This bird is sighted in partly open dwellings with shrubbery and undergrowth which basically means that it can either be in a partly open forest or it can be found bushes. The grosbeak desires grove areas in the subtropical and tropical areas and ranges. Other areas that it can be found in are desert areas. It is doubtful that it would be found in a heavy rain or cloud forest because it takes to basically trees, shrubs or the edges of those areas.

Range –

The Yellow Grosbeak presents itself on the Mexican rising ground on the Pacific coast from central Sonora to northwestern Oaxaca and also the southern Chiapas and Guatemala. Its migratory area is Sonora. Infrequent wanderers show up in the United States. When they do it is usually in the summer in southern Arizona; although there have also been random records given from California, Colorado, New Mexico and even as far as Iowa. The few that are seen out of Arizona might mean that they have been kept as pets in cages and have either been set free or escaped.

This grosbeak has a very wide range which can stretch basically to a little over 186 miles.

Nesting and Feeding:

Nesting and nest placement:–

The nest is built in the shape of a cup in a short tree or a bush. Once it is built the nest is usually placed in the chosen tree or bush at medium height.

Eggs-

A nest of a Yellow Grosbeak will have 2 to 5 eggs which the color is pale bluish to greenish, or turquoise, in color. They usually have heavy brown and gray speckling mixed in with that coloring.

The time in which it takes for the eggs to hatch is basically between 11 or 12 days. The fledging period seems to be unknown.

Feeding –

It is a medium-sized, seed-eating bird. Besides seeds – and berries – it also eats insects, mainly larvae and spiders. Some food examples: Safflower, apple slices, suet, millet peanut kernels, fruit

Food which they eat in Mexico is Ficus pertusa, (also known as the Alamos Trees); Trichostigma octandrum (it is a flowering plant in the pokeweed family).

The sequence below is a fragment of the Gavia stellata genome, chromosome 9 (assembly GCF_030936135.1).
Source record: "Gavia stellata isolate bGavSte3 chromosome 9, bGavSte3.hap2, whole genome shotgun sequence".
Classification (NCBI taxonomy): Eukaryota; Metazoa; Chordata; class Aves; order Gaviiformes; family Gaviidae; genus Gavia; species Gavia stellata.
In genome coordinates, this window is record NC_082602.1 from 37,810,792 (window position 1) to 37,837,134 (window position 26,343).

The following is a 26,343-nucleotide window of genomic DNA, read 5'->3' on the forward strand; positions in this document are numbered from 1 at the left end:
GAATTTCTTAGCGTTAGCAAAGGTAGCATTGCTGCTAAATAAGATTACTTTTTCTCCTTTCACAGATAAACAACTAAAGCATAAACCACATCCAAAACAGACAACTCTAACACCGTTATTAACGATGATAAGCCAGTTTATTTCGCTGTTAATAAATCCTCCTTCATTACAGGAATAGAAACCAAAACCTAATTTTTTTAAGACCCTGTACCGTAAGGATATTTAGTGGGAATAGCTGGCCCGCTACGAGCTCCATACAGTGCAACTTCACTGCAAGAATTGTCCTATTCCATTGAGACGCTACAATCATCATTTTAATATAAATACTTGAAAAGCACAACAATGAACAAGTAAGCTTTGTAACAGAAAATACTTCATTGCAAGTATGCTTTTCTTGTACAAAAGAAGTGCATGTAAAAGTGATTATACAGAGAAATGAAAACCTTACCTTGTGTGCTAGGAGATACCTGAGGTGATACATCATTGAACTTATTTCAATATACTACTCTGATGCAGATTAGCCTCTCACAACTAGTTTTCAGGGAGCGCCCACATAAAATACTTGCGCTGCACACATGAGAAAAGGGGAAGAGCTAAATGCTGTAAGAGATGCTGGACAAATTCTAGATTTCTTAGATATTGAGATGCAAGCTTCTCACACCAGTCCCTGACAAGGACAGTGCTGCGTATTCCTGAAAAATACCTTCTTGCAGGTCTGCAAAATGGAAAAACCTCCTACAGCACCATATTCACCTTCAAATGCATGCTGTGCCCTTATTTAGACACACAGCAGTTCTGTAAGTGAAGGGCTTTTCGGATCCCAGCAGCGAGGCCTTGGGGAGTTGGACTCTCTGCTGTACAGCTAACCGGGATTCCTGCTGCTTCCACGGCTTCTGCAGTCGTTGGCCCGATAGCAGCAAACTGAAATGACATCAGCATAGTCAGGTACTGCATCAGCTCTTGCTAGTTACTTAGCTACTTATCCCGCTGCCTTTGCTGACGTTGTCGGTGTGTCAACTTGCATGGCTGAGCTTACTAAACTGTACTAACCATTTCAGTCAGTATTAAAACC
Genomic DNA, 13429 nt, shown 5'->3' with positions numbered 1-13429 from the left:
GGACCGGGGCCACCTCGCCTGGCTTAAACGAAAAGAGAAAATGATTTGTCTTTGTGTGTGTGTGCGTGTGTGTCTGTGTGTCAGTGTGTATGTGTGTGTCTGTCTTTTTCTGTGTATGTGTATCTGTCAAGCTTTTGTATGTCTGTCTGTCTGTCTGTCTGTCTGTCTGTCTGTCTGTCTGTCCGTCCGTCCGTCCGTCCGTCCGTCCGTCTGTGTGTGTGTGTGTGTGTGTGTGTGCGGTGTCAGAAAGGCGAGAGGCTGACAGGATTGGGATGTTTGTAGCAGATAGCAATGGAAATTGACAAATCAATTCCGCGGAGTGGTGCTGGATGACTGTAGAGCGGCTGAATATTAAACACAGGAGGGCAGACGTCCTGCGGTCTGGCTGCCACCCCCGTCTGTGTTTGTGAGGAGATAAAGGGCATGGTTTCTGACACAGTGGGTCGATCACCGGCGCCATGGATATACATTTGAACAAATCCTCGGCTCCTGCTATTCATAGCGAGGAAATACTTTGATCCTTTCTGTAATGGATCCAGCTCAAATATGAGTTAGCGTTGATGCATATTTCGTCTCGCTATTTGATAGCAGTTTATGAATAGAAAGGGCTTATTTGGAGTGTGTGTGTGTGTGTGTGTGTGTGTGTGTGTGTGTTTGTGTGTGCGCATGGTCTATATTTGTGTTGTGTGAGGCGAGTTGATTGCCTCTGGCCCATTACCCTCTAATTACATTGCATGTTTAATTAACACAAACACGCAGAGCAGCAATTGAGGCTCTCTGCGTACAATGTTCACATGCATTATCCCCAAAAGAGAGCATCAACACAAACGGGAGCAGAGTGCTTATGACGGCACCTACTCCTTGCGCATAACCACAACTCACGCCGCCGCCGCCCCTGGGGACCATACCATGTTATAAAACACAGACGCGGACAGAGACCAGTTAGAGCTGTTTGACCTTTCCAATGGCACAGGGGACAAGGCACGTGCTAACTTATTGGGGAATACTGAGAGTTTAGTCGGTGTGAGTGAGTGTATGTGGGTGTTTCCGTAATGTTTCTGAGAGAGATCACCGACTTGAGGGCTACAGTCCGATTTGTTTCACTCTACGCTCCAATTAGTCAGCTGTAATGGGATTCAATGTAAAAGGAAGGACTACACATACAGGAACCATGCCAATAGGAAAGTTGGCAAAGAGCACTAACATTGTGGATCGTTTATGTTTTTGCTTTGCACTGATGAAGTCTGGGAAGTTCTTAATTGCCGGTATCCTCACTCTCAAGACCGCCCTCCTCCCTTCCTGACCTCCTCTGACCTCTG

Yellow Grosbeak singing in tree

How they sound, both the song and the call:

The Song –

Although the song can vary, it is a warble with a rich tone. Their song may be similar to the song of the Black-headed Grosbeak – the only difference being that the song of the Mexican Yellow Grosbeak is shorter.

[In video at right of singing grosbeak, simply click on 'Watch on YouTube' after clicking play]

The Calls –

The natural calls of the Mexican Yellow Grosbeak are a kind of ‘metallic’ iehk (ieek), plihk or even a piik. These calls sound like some made by other Pheucticusgrosbeaks. Then there are the soft whoi, hu-oi or hoee. These are calls which are frequently given in flight.

Conservation facts and interesting facts:


Conservation –

The Yellow Grosbeak has been in the Least Concern category. The reason is that the quantity of the population worldwide has not been counted, but they have been mentioned often in areas of their range.

At the moment their total count - which is made by an approximation survey - is supposedly between 50,000 and 499,999. It is uncertain, but their culture may be under the possibility of diminishing due to their continuous loss of habitat.

Interesting facts –

In 1832, a man by the name of Nicholas Aylward Vigors, who was an Irish zoologist and politician, was the first to describe the Yellow Grosbeak.

  • In 1832, a man by the name of Nicholas Aylward Vigors, who was an Irish zoologist and politician, was the first to describe the Yellow Grosbeak.
  • A “gross” of grosbeaks is what grosbeaks are called when they gather together.
  • Foreign names – French: Cardinal juane; German: Gelbkopf-Kernknacker; Spanish: Picogresso Amarillo

It has been regarded as the same species with the P. tibilis (Black-thighed Grosbeak) of Central America and P. chrysogaster (Southern Yellow Grosbeak) of South America.

Which subspecies breeds in which range:

  • In NW Mexico there is a subspecies which is named P. c. dilutus van Rossem, 1934. It also seems to be in: C Sonora, SW Chihuahua and N Sinaloa. Unfortunately where these birds winter is unknown.